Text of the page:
Schools panel emphasizes efficiency, not just consolidation
Lt. Gov. Sheila Simon says there’s no single answer for rural schools
In Sangamon County there are 18 different school districts, including two community college districts, and five different regional offices of education located within the county’s borders.
That might be too many, says Jerry Harrison, a field representative for the Illinois Education Association and one of 18 members of the state’s Classrooms First Commission, formed earlier this year to issue recommendations for making Illinois education more efficient.
“We have more school districts here in Sangamon County than they do in the state of Nevada. We have the dubious distinction of voting for over 10 percent of the ROEs [regional offices of education] throughout the state in Sangamon County,” Harrison says. Nevada consists of 17 school districts organized by county. Illinois is divided into 56 different regional offices of education.
Headed by Sheila Simon, a university law professor before she became lieutenant governor this year, the Classrooms First Commission was formed last spring as the School District Realignment and Consolidation Commission in the wake of Gov. Pat Quinn’s call for mandatory school consolidations to eliminate about 570 of Illinois’ nearly 870 school districts.
Asked whether the commission would eventually issue mandates for school consolidation, Simon says members will be looking to balance local control with efficiency standards. “It’s not a one-size-fits-all kind of opportunity or circumstance. I’m hoping what we can come up with is a set of recommendations that many school districts can look at and say, ‘Aha! This is one way I can get better efficiency of public funds. This might work for us, that might not,’” Simon said last week in Springfield at the commission’s first meeting.
Under the law that created the commission, members must examine how to eliminate duplicated efforts, eliminate “obstacles between qualified teachers and their students” and lower the property tax burden as well as determine any savings that could result from school realignment. The commission must report to the governor by July of next year.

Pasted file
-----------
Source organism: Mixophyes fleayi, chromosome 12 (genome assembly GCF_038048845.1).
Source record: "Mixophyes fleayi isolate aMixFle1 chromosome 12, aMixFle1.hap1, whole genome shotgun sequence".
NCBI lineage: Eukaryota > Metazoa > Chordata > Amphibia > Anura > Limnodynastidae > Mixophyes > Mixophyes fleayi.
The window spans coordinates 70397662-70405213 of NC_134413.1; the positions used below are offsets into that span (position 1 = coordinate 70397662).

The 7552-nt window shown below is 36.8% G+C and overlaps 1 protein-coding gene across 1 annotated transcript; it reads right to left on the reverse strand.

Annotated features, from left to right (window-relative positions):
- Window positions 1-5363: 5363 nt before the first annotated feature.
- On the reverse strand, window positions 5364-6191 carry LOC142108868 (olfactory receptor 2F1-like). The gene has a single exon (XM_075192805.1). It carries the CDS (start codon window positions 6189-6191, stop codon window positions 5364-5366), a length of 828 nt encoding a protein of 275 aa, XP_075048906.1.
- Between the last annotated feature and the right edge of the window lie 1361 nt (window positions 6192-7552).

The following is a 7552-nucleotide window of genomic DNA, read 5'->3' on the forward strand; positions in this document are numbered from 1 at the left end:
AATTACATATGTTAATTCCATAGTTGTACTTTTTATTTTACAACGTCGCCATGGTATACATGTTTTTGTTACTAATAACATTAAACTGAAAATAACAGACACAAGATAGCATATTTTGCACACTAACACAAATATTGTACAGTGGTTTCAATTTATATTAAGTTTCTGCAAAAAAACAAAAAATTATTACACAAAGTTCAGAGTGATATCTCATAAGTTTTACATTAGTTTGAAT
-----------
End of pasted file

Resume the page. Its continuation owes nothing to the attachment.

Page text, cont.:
“In Illinois, unfortunately, we have too often a system of educational haves and educational have-nots. I’m hoping that this is one way we can boost up some of those have-nots,” Simon says.
David Mills is superintendent for the one-school, rural Jasper School District in Wayne County and an education professor at Kentucky’s Murray State University. As the only person from the public to participate in the commission’s first meeting, he says the need for school consolidation and reorganization parallels that seen in moves toward more regional health care systems and current discussion of closing postal offices.
Mills says rural communities must come to grips with the realities of globalization, including rural depopulation, declining job opportunities and higher rates of at-risk students. “All small rural communities are basically between stage one and stage five of cancer. You’re either stage one, high risk; stage two, identified; or on up is stage five, terminal,” Mills says. Like a patient with cancer, what community members in such school districts will need through any reorganization process is a human touch, he adds. “There is no one-size-fits-all panacea that’s going to make these problems better.”
Mills says any consolidation effort is going to require a “committee of 10” – local champions who can satisfy demands for local control. “Those individuals can step forward and bring influence and credibility into a community to examine some of these things,” Mills told the commission. “That’s a group you need to make certain that you talk to and that you try and harvest to step forward and do what’s best for children.”
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